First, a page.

Detroit officials throw out ballot drive to repeal city’s controversial recreational cannabis ordinance

Citizens for Better Social Equity collected 3,867 signatures for the ballot initiative

Jun 1, 2022 at 2:24 pm
click to enlarge Some dispensaries are offering free prerolls and giveaways this holiday season. - Shutterstock
Some dispensaries are offering free prerolls and giveaways this holiday season.

A petition drive aimed at repealing the city of Detroit’s controversial recreational cannabis ordinance was rejected Tuesday.

The city’s Department of Elections upheld an opinion from the city’s law department that concluded the petition missed the deadline to make it on the November ballot.

At issue is the new recreational cannabis ordinance, which the Detroit City Council approved on April 6 with an 8-1 vote.

The ordinance has been the subject of controversy and lawsuits because it seeks to give preference to longtime Detroiters. Many outsiders contend the ordinance is unfair to non-Detroiters, but some in the city argue the ordinance doesn’t go far enough to ensure residents get a shot at participating in the blossoming industry.

Adolph Mongo, a spokesman for the group behind the petition drive, Citizens for Better Social Equity, said the ordinance is heavily flawed. The ordinance, for example, makes it impossible for an existing medical cannabis dispensary to get a recreational license until 2027. The ordinance also caps the total number of licenses for social equity candidates at 50, and petition organization thinks that's not enough.

"The city council has a history in Detroit of getting it wrong," Mongo tells Metro Times. "Anything that could benefit the city, they go through this bullshit all the time."

Petition organizers collected 3,867 signatures to get pthe issue on the ballot.

Detroit City Council Pro Tem James Tate, who introduced the ordinance, applauded the failure of the petition drive, which was just the latest attempt to stop the city from issuing licenses to recreational cannabis businesses.

“At some point, the games must end,” Tate said in a statement. “We will not back down from the fight to best ensure equity and diversity in Detroit’s marijuana industry for our residents. No matter how many lawsuits are filed or any other attempts to freeze out Detroiters in their own city are made, we as lawmakers must remain bold and courageous in our legislation. This is upsetting to some, but Detroiters deserve to truly be able to compete and be successful in this industry – both today and tomorrow.”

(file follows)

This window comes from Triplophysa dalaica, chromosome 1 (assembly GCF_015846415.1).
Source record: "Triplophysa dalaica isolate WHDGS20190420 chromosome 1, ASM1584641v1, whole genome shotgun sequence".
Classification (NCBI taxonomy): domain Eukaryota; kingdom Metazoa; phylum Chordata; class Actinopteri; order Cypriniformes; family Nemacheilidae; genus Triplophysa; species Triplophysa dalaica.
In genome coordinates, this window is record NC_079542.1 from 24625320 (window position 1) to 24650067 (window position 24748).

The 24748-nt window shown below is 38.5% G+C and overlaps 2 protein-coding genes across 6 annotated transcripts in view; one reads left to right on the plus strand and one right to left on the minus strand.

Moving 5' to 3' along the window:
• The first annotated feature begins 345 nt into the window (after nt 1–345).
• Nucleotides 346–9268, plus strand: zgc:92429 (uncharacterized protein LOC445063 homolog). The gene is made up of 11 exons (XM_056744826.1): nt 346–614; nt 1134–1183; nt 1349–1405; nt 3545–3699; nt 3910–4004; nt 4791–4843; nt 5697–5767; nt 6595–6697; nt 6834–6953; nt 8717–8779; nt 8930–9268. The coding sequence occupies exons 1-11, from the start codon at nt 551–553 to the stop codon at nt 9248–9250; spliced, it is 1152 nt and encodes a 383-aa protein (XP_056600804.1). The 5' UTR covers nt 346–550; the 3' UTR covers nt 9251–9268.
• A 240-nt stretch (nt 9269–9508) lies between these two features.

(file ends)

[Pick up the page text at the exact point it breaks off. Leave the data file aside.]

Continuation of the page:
House of Dank, which operates four medical marijuana dispensaries in Detroit, filed a lawsuit last month challenging the city’s ordinance, saying it unlawfully prevents medical facilities from getting a recreational license until 2027. The company is asking the Wayne County Circuit Court to strike down the provision, saying it violates the state law governing recreational cannabis.

"The council is saying to the medical marijuana folks, 'Thanks for your service, goodbye and good luck,'" Mongo says. "People put in millions of dollars in this business, and they are going to get screwed. The city council can tweak this. They aren't thinking."

The lawsuit was filed nearly a year after a judge deemed the city’s original recreational cannabis ordinance “likely unconstitutional” because it gave preference to longtime Detroiters.

The city scrapped the ordinance and gave it another go. Under the new ordinance, the city offers two tracks for licenses so that "equity" and "non-equity" applicants aren’t competing with each other. The goal was to avoid another lawsuit by still offering licenses to non-Detrotiers.

It’s still not clear when the city’s first recreational dispensary will open. Even if the city wins the lawsuit, the first dispensary may not open until late this year or early next year under the timeline established by Detroit.

The city began accepting applications for prospective recreational cannabis businesses on April 20, the unofficial annual marijuana holiday.

Doghouse Farms, a brand originally from Oregon, was awarded the city’s first recreational cannabis license to operate a grow facility in Detroit.

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